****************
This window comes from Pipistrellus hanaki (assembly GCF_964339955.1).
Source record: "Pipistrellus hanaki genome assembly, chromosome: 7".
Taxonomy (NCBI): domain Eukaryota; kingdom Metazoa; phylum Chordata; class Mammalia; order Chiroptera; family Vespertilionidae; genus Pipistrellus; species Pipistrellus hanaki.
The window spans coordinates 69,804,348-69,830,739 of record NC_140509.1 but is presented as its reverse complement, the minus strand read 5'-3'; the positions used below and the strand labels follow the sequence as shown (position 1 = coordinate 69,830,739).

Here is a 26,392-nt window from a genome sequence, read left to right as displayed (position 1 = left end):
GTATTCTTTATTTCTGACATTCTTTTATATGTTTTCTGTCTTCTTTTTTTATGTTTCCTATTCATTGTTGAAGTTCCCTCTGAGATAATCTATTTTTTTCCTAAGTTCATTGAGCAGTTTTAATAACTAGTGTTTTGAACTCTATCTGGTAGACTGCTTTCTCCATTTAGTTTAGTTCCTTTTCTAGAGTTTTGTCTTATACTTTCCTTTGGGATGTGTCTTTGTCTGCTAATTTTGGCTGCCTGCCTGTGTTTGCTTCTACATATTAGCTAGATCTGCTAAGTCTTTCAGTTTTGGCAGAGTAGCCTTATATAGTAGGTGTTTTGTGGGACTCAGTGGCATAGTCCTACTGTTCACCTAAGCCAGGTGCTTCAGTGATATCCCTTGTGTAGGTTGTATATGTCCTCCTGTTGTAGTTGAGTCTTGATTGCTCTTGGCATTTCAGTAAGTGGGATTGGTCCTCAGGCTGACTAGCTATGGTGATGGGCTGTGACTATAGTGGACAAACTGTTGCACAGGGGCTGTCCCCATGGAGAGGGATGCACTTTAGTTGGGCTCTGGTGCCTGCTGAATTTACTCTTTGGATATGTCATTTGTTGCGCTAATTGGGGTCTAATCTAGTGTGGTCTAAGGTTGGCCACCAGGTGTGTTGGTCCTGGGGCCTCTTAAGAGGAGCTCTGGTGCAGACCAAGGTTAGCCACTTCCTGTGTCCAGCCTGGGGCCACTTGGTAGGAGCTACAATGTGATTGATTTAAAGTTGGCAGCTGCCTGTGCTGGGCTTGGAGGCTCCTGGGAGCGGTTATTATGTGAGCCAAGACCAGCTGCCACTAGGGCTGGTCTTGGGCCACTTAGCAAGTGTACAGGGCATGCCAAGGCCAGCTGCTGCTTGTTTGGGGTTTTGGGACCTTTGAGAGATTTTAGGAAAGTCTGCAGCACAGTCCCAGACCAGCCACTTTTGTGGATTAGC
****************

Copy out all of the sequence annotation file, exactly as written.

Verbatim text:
This window comes from Pipistrellus hanaki (assembly GCF_964339955.1).
Source record: "Pipistrellus hanaki genome assembly, chromosome: 7".
Taxonomy (NCBI): domain Eukaryota; kingdom Metazoa; phylum Chordata; class Mammalia; order Chiroptera; family Vespertilionidae; genus Pipistrellus; species Pipistrellus hanaki.
The window spans coordinates 69,804,348-69,830,739 of record NC_140509.1 but is presented as its reverse complement, the minus strand read 5'-3'; the positions used below and the strand labels follow the sequence as shown (position 1 = coordinate 69,830,739).

Here is a 26,392-nt window from a genome sequence, read left to right as displayed (position 1 = left end):
GTATTCTTTATTTCTGACATTCTTTTATATGTTTTCTGTCTTCTTTTTTTATGTTTCCTATTCATTGTTGAAGTTCCCTCTGAGATAATCTATTTTTTTCCTAAGTTCATTGAGCAGTTTTAATAACTAGTGTTTTGAACTCTATCTGGTAGACTGCTTTCTCCATTTAGTTTAGTTCCTTTTCTAGAGTTTTGTCTTATACTTTCCTTTGGGATGTGTCTTTGTCTGCTAATTTTGGCTGCCTGCCTGTGTTTGCTTCTACATATTAGCTAGATCTGCTAAGTCTTTCAGTTTTGGCAGAGTAGCCTTATATAGTAGGTGTTTTGTGGGACTCAGTGGCATAGTCCTACTGTTCACCTAAGCCAGGTGCTTCAGTGATATCCCTTGTGTAGGTTGTATATGTCCTCCTGTTGTAGTTGAGTCTTGATTGCTCTTGGCATTTCAGTAAGTGGGATTGGTCCTCAGGCTGACTAGCTATGGTGATGGGCTGTGACTATAGTGGACAAACTGTTGCACAGGGGCTGTCCCCATGGAGAGGGATGCACTTTAGTTGGGCTCTGGTGCCTGCTGAATTTACTCTTTGGATATGTCATTTGTTGCGCTAATTGGGGTCTAATCTAGTGTGGTCTAAGGTTGGCCACCAGGTGTGTTGGTCCTGGGGCCTCTTAAGAGGAGCTCTGGTGCAGACCAAGGTTAGCCACTTCCTGTGTCCAGCCTGGGGCCACTTGGTAGGAGCTACAATGTGATTGATTTAAAGTTGGCAGCTGCCTGTGCTGGGCTTGGAGGCTCCTGGGAGCGGTTATTATGTGAGCCAAGACCAGCTGCCACTAGGGCTGGTCTTGGGCCACTTAGCAAGTGTACAGGGCATGCCAAGGCCAGCTGCTGCTTGTTTGGGGTTTTGGGACCTTTGAGAGATTTTAGGAAAGTCTGCAGCACAGTCCCAGACCAGCCACTTTTGTGGATTAGC